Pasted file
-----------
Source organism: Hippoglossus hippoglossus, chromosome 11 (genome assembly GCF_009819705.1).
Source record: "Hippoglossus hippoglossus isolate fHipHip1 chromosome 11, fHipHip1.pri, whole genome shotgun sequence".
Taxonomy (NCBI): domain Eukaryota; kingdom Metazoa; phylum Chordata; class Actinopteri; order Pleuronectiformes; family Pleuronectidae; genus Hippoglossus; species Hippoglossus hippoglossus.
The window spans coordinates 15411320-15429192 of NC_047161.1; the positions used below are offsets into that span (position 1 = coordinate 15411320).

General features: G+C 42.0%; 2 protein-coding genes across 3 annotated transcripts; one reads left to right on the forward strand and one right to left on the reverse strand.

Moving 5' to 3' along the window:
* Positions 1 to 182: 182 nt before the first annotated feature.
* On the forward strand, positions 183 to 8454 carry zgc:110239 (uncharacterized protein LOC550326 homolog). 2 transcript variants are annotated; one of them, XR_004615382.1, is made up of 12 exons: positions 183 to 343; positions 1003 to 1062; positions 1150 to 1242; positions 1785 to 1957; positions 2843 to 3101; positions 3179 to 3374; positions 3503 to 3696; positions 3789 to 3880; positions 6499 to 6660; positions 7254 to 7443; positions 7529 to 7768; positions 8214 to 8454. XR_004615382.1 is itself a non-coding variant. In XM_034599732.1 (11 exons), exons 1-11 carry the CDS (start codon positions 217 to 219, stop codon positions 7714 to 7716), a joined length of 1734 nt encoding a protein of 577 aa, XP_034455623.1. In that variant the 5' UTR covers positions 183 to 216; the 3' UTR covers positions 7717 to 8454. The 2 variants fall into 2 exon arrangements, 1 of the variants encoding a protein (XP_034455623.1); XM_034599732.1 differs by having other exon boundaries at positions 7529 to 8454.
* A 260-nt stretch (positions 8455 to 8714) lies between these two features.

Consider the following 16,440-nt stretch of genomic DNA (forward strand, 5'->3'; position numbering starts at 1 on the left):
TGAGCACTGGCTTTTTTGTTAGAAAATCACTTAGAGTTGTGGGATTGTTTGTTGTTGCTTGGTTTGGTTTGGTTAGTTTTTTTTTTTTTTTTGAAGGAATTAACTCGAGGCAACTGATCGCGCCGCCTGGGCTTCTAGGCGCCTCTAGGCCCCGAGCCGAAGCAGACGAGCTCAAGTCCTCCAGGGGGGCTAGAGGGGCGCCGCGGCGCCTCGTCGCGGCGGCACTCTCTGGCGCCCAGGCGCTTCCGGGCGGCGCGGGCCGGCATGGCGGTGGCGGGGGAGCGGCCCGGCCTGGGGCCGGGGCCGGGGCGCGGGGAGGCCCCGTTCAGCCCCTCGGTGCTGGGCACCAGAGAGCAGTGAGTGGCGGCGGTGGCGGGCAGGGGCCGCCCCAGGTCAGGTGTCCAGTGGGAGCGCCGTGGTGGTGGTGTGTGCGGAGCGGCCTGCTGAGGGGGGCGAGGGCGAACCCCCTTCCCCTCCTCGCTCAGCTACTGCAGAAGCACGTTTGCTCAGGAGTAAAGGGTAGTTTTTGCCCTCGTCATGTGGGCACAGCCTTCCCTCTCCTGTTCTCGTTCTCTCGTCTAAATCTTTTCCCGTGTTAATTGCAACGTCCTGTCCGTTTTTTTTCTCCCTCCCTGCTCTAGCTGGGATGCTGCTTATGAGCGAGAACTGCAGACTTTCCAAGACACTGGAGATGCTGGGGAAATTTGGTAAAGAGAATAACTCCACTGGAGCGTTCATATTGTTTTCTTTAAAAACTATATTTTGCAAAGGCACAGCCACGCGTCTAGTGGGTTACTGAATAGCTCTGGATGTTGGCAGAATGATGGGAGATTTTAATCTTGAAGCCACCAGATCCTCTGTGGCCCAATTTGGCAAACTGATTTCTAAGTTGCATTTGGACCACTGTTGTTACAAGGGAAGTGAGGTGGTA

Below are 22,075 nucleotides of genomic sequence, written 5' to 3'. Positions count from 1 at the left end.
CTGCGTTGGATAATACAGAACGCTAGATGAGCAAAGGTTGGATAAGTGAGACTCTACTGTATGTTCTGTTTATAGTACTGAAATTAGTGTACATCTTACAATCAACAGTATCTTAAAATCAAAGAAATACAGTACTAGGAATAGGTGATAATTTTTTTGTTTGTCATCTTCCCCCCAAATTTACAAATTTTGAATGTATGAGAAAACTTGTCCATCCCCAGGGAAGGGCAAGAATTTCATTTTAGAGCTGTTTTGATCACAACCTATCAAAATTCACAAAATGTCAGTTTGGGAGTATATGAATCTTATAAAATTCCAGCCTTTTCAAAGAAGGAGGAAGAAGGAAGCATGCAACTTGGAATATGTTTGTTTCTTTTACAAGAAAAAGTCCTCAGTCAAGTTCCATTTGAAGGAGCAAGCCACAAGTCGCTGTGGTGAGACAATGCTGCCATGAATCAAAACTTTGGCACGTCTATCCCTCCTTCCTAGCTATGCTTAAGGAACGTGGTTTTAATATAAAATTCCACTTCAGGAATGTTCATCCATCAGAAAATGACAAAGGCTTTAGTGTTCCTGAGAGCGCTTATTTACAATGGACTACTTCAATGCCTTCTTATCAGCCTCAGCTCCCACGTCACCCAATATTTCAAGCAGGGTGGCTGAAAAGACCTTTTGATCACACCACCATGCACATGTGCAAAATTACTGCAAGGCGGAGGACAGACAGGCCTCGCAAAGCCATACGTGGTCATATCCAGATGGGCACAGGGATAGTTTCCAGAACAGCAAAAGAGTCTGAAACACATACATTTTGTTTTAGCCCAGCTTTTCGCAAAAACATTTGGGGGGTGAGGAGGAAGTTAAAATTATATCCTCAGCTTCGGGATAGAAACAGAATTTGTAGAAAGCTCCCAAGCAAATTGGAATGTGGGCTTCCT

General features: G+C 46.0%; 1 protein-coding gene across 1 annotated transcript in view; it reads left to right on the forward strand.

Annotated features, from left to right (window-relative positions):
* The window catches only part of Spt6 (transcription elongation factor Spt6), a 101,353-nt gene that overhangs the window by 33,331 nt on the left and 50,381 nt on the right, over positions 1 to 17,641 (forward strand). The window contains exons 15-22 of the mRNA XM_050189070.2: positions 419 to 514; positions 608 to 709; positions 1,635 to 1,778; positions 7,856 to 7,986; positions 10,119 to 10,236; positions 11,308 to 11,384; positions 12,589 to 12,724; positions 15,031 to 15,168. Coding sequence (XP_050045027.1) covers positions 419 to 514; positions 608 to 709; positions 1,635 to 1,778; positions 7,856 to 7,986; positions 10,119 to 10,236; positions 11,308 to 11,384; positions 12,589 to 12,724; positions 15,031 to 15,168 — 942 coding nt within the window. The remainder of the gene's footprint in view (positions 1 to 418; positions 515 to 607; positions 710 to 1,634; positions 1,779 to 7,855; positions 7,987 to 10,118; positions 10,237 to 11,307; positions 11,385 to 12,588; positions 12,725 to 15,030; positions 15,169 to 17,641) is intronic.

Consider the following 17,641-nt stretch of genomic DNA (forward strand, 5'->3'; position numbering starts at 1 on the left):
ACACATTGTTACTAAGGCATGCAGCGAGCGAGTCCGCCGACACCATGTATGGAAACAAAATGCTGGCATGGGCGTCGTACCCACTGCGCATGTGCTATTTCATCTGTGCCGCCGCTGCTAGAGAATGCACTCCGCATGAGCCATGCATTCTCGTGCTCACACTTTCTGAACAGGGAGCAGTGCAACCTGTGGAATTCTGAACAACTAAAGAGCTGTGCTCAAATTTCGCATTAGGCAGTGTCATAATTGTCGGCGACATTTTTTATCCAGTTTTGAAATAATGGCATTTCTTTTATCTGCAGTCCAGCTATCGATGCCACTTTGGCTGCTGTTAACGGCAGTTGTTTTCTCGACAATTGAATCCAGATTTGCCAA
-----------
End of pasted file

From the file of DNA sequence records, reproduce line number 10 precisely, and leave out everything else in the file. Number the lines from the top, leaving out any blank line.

Consider the following 16,440-nt stretch of genomic DNA (forward strand, 5'->3'; position numbering starts at 1 on the left):